Interviewed in today’s Financial Times, Sir James Dyson says that a new Conservative government should bring in tax breaks for high-tech investment. He also calls the UK’s immigration regime "madness". Sir James: "When they finish their courses, they are evicted by the Home Office". Instead, he says, such talent should enjoy extended leave and preferential residency rules.
Sir James has been surprisingly appointed by David Cameron – the inventor of the bagless vacuum cleaner has always stayed above the political fray – to lead a technology taskforce. The Conservatives have already appointed former "Dragon" Doug RIchard to look into business support; and former BBC director-general Greg Dyke to investigate the creative industries.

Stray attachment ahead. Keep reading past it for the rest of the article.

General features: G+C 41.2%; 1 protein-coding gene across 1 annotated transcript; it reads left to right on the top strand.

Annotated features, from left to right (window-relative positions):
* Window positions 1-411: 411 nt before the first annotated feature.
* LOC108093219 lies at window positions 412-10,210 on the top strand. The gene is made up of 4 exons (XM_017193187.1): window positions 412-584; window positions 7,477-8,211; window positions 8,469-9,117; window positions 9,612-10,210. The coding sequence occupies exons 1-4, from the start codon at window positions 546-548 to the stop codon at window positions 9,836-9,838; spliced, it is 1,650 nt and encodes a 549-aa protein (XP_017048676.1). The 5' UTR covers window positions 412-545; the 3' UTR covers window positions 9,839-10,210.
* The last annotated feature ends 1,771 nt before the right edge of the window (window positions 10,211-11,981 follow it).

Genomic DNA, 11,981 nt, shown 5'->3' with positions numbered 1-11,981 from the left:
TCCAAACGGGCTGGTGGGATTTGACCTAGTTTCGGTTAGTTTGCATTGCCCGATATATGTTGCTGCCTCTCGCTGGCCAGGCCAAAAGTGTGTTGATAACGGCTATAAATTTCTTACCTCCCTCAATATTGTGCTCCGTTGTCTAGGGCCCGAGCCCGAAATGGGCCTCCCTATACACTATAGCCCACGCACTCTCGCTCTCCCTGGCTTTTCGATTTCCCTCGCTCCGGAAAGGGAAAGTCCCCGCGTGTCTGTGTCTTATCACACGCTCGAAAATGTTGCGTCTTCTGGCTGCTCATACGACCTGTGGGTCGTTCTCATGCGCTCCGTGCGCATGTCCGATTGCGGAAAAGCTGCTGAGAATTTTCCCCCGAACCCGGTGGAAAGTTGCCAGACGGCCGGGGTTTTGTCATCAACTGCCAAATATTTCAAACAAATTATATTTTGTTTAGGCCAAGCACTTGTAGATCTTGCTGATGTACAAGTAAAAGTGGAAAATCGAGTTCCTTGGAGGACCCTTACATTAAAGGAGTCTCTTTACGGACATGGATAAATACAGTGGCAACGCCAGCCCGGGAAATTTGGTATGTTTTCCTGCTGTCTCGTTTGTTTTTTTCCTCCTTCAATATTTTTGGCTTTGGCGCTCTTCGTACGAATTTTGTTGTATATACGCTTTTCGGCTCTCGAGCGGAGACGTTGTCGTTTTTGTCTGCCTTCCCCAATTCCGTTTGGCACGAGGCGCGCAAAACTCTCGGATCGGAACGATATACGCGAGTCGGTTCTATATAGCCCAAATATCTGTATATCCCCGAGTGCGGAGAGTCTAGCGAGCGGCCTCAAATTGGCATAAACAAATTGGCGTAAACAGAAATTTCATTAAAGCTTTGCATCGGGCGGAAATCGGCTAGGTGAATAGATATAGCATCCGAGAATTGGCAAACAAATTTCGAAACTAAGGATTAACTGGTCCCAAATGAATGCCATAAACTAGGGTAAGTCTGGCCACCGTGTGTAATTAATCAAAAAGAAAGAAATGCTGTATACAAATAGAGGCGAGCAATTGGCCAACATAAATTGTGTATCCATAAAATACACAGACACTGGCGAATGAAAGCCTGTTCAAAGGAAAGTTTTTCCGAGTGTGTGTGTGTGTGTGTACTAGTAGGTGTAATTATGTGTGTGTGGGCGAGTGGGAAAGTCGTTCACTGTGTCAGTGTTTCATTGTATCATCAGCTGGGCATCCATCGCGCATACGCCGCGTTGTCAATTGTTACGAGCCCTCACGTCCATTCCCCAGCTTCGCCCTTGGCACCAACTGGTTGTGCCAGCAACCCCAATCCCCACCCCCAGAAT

Dyson’s main argument to Jonathan Guthrie in the FT is that investors must be given incentives to support the long-term business of technology investment. One suggestion that investors who put more than 20 per cent of their funds into high-tech ventures should pay reduced capital gains and corporation tax. Sir James also points out the dramatically contrasting levels of new technology investment between the UK and US.